“The Best of All…” – Thoughts on the Final Words of John Wesley

One of the most comforting truths for the Christian is the ever-present reality that God is with us.  God’s presence is one of the greatest gifts God gives his people.  God is personally near.

No doubt, this is not always felt, even if it is known.  However, even when not felt, for those that trust Jesus, it is absolutely true.

I was moved recently in reading Besty Ritchie’s account of watching John Wesley’s final days and hours.  She states,

“…some of those who were most used to hear our dear Father’s dying voice would be able to interpret his meaning; but though he strove to speak we were still unsuccessful: finding we could not understand what he said, he paused a little, and then with all the remaining strength he had, cried out, ‘The best of all is, God is with us”; and then, as if to assert the faithfulness of our promise-keeping Jehovah and comfort the hearts of his weeping friends, lifting up his dying arm in token of victory and raising his feeble voice with a holy triumph not to be xpressed, again repeated the heart-reviving words, “The best of all is, God is with us!” The Journal of John Wesley, ed., Percy Livingstone Parker, (Chicago, IL: Moody Press), 419

The best of all, indeed, is that God is with us.  What will your final words be?  These were John Wesley’s.  The reality of God’s presence was what he held onto in his final moments.

Maybe this is too far away from you.  What about now?  What is your best of all?  What are you holding onto to get you through today?  I commend to you Wesley’s words that God-with-us is the best news of everyday not just one’s final day, and that in Jesus God has come to us to live with us and in us.

God is best, and he has promised to be with you even in the worst moments of life.  God’s presence is not the guarantee that worse will not come, but that God’s best for you will never leave–namely, himself.

GOD is with you.  No matter what.

The Most Terrible Sin & Jesus’ Greater Grace

Martyn Lloyd-Jones writes,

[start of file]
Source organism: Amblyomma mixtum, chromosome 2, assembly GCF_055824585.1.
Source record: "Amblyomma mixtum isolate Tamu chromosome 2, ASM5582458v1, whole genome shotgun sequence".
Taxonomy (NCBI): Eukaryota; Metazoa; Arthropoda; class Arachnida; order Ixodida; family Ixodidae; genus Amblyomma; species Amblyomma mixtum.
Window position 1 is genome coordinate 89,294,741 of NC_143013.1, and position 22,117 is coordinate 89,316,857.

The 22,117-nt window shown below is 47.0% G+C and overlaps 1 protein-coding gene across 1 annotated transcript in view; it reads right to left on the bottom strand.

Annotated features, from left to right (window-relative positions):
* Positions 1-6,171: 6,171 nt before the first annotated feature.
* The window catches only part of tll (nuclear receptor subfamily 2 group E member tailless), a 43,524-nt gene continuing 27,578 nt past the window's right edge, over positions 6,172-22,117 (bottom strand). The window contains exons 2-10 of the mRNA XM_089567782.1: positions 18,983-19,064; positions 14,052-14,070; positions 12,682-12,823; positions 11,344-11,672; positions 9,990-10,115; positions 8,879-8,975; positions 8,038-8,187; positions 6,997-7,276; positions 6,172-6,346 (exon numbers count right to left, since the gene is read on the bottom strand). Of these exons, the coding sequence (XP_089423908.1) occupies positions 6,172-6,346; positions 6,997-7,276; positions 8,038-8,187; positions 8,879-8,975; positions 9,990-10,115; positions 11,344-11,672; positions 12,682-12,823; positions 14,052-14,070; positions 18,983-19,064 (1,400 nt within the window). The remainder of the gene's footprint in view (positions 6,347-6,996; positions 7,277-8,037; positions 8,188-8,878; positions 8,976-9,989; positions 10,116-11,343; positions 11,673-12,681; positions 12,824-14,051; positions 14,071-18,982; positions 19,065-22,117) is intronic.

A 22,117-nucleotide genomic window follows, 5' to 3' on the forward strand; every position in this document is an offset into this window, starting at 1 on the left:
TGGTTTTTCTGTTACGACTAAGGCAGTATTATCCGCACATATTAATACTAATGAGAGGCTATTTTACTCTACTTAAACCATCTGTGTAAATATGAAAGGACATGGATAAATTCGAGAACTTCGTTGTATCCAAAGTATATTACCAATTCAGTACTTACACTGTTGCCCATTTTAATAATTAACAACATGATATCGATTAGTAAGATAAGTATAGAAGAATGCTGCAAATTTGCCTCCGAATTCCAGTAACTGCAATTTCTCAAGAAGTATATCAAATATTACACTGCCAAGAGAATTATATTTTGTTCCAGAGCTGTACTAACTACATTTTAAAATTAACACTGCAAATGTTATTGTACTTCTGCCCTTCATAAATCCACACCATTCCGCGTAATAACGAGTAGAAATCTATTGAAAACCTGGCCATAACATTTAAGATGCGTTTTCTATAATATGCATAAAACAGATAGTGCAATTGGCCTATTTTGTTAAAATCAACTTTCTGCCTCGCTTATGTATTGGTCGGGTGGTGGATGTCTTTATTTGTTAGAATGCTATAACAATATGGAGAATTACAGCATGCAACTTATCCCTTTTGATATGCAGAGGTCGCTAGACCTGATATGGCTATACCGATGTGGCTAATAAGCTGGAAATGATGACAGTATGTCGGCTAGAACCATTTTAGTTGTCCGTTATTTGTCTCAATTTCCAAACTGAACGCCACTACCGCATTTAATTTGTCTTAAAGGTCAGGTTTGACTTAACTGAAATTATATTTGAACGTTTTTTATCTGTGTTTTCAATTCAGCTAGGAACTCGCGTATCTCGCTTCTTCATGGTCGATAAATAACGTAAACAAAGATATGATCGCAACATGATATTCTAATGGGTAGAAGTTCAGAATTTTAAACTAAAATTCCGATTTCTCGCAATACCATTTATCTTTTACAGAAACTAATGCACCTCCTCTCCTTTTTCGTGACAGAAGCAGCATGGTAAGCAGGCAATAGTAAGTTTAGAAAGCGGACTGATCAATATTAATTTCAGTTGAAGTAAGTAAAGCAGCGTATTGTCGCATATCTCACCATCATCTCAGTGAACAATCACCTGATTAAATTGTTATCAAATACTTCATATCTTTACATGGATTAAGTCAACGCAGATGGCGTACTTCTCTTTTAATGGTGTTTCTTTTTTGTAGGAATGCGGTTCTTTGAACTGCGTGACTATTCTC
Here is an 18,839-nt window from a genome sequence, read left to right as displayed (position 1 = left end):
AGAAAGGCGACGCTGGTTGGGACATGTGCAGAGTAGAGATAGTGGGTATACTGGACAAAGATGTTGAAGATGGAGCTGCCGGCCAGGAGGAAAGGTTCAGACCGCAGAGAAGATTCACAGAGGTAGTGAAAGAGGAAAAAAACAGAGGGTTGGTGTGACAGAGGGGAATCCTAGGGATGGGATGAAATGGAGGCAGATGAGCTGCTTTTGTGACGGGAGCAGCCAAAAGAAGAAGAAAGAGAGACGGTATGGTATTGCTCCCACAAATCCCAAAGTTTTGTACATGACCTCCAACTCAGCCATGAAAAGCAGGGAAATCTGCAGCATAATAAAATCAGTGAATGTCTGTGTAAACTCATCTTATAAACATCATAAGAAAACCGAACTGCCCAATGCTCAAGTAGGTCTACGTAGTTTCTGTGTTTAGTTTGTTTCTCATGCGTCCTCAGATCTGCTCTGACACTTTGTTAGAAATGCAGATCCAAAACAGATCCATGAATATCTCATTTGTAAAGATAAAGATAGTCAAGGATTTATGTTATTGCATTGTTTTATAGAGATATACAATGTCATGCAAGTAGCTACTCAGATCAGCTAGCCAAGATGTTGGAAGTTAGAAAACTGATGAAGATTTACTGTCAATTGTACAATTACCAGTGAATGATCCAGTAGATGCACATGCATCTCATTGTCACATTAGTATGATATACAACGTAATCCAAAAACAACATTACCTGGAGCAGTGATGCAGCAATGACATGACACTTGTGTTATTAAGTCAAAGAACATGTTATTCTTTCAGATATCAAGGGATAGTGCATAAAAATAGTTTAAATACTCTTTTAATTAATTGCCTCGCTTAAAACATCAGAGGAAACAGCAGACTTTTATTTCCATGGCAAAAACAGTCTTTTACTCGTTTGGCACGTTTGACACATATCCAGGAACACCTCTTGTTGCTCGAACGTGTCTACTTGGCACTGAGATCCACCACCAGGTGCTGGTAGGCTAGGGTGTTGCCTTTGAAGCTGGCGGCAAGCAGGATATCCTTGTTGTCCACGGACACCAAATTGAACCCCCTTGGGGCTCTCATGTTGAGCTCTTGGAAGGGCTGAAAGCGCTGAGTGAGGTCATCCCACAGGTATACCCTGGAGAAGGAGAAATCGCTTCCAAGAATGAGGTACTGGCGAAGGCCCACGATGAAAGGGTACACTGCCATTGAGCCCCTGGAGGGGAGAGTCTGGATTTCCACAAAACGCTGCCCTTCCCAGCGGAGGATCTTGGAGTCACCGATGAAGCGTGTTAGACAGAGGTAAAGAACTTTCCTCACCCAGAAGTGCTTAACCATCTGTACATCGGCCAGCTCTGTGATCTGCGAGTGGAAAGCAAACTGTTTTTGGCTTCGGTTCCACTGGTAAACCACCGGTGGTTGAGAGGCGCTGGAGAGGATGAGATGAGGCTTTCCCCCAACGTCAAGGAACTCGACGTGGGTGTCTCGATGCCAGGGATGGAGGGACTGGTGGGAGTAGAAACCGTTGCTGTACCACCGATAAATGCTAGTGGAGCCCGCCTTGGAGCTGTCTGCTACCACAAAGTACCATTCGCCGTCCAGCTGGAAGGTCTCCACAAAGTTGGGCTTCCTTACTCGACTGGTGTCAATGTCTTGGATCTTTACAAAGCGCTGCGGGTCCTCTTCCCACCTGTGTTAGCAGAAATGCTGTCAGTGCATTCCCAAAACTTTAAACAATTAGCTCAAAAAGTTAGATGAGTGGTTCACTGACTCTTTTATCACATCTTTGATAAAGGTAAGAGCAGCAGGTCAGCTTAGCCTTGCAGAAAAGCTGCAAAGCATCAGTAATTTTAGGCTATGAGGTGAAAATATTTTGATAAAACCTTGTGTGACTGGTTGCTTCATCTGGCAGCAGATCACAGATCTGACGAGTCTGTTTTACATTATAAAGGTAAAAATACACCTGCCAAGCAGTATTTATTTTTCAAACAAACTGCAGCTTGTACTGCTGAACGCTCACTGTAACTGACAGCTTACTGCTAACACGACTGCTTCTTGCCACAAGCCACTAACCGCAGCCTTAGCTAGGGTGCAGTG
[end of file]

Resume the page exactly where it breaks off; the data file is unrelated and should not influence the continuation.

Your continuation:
“The Pharisee had never seen the need of forgiveness and there is no more terrible sin than that.  I know of nothing worse than the person who says: ‘You know I have never really felt that I am a sinner’.  That is the height of sin because it means that you have never realized the truth about God and the truth about yourself.”  Spiritual Depression, 31.

Sinning is one thing.  Not recognizing that you are a sinner is quite another.

Jesus came to save sinners not the righteous whom assume they’ve never sinned, yet whom have no trouble pointing out the sins of others.

The truth is you’re a great sinner, and that Jesus is a greater Savior.  Believe it.  The terrible weight of your sin is nowhere near the liberating power of God’s forgiveness in the person of Jesus Christ.  Jesus’ greater grace saves great sinners.

The Heartfelt Result of Gospel Thinking

The mind is meant for Jesus, and the mind is made to inflame the heart with passion for Jesus.  Henry Scougal explains:

Let us represent [Jesus] unto our minds as we find him described in the gospel; and there we shall behold the perfections of the divine nature, though covered with the veil of human infirmities; and when we have framed unto ourselves the clearest notion that we can of a being, infinite in power, in wisdom, and goodness, the author and fountain of all perfection, let us fix the eyes of our soul upon it (Lamentations 3:58), that our eyes may affect our heart; and, while we are musing, the fire will burn (Psalm 39:3).

Especially, if hereunto we add the consideration of God’s favour and goodwill toward us.  Nothing is more powerful to engage our affection to find that we are beloved. Expressions of kindness are always pleasing and acceptable unto us, though the person should be otherwise mean and contemptible: but, to have the love of one who is altogether lovely, to know that the glorious Majesty of heaven hath any regard unto us, how must it astonish and delight us, how must it overcome our spirits, and melt our hearts, and put our whole soul into a flame!” The Life of God in the Soul of Man, 120-121.

Musing upon the gospel is made to set your heart aglow with the gospel.  Thinking about God’s love for you, proven in Jesus, is meant to win your heart.  Deep thoughts about God’s gospel is not meant to make you smarter but to make your heart burn hotter for Jesus.

This kind of knowledge will not puff up but will create the kind heart that loves because it is deeply beloved.